Check out this article for more information such as how FID is calculated.
First Input Delay measures time between the 1st interaction a user makes and how long it takes for the browser to respond. Pressing buttons, using checkboxes, clicking a link, or using a custom JS powered control are all examples of items measured by FID, whereas scrolling & zooming will not be - this is a separate area we can measure performance in. An ideal FID response time is 100ms or below. For context, a human blink is 300ms.
(Source: Google, https://web.dev/fid/)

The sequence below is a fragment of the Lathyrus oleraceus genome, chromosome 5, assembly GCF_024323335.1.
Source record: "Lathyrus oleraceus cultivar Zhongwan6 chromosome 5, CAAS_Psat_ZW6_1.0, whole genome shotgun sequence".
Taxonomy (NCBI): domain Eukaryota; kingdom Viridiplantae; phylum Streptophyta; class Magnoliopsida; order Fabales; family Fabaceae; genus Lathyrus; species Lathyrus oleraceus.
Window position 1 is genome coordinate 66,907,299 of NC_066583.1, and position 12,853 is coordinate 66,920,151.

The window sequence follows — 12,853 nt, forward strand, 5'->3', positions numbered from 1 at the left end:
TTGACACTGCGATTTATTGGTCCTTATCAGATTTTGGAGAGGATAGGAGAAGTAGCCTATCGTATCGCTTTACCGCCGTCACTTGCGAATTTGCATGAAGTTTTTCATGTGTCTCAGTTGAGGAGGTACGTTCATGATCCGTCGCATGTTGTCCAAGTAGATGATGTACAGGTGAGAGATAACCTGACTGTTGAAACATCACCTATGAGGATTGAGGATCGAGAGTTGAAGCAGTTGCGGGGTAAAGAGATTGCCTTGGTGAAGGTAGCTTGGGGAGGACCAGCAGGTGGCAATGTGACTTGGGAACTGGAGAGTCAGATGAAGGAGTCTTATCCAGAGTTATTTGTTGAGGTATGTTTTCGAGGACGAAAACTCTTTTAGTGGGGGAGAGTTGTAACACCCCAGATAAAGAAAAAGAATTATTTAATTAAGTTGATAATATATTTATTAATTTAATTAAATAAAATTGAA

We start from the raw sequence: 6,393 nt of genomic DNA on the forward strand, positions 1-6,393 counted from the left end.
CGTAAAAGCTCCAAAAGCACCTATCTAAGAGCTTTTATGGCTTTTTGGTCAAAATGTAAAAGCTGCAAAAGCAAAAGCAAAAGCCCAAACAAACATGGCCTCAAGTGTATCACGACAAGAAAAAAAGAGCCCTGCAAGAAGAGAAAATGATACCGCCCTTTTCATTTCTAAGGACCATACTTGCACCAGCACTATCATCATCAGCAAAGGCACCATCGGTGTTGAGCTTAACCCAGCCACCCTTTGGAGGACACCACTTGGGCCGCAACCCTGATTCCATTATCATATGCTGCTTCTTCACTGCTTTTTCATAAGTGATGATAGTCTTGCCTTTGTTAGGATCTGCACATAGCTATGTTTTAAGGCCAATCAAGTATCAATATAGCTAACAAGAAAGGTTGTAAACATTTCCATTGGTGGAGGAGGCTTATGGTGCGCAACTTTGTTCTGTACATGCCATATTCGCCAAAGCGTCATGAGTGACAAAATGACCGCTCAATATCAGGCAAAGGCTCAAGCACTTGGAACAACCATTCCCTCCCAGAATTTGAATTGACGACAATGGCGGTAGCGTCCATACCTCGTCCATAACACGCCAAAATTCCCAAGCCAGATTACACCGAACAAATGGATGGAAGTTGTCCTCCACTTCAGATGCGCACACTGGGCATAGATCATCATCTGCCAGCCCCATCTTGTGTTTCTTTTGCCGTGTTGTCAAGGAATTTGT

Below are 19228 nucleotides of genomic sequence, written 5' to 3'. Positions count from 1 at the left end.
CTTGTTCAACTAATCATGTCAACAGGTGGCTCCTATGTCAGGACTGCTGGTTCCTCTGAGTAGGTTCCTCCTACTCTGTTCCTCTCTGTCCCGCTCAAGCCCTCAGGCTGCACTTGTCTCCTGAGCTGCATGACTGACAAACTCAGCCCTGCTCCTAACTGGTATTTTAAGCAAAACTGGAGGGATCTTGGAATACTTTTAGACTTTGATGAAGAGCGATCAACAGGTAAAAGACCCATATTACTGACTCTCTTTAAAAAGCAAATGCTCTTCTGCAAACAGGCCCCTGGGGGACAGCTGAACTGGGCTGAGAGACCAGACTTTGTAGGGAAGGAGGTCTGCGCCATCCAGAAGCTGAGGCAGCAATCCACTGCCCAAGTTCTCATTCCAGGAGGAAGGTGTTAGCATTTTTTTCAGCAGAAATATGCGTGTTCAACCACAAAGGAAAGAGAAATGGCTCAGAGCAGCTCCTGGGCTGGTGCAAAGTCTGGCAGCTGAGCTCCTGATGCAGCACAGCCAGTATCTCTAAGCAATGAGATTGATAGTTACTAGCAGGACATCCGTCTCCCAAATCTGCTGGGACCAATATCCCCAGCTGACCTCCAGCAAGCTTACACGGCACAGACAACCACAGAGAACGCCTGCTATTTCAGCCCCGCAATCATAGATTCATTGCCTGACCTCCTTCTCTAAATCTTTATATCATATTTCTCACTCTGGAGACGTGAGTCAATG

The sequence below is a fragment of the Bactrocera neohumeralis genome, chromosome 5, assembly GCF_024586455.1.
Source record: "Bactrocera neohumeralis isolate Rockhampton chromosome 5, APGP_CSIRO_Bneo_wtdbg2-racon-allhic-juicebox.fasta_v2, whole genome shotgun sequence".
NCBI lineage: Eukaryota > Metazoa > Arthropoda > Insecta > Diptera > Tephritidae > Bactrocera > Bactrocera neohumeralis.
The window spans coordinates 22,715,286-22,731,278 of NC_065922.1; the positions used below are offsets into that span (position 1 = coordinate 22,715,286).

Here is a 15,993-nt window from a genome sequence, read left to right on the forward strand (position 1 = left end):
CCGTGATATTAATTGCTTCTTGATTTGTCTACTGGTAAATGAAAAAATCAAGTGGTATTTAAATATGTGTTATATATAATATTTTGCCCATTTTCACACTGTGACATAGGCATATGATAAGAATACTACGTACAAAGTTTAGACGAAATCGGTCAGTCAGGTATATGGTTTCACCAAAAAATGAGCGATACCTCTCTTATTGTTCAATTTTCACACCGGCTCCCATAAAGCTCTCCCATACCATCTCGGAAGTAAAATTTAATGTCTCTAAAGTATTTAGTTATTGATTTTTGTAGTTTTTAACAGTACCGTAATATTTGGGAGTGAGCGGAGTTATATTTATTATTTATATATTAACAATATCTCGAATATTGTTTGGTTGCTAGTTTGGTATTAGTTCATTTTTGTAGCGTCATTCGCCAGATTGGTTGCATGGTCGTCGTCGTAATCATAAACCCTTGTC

On the graph above, we see resources loading in represented by grey lines, and the Main Thread where the browser processes events and paints content. These tasks such as script executions (can be long or brief) are represented by the yellow boxes along the X axis.
One thing to keep in mind with measuring FID is that the same user can click the same button at different times, and the FID will depend on the work currently being done by the main thread. Some users will have no FID values (e.g. A), some users will have low FID values, some users may have high FID values (e.g. B). What Google looks at is the FID experience at the 75th percentile, so that’s 75% of the users on your site experiencing a response to their first action within 100ms. One of the main causes of poor FID score is JS execution.
How to Optimize for FID
Blue Triangle allows you to aggregate the experience of all users visiting your page using the RUM Aggregate Waterfalls: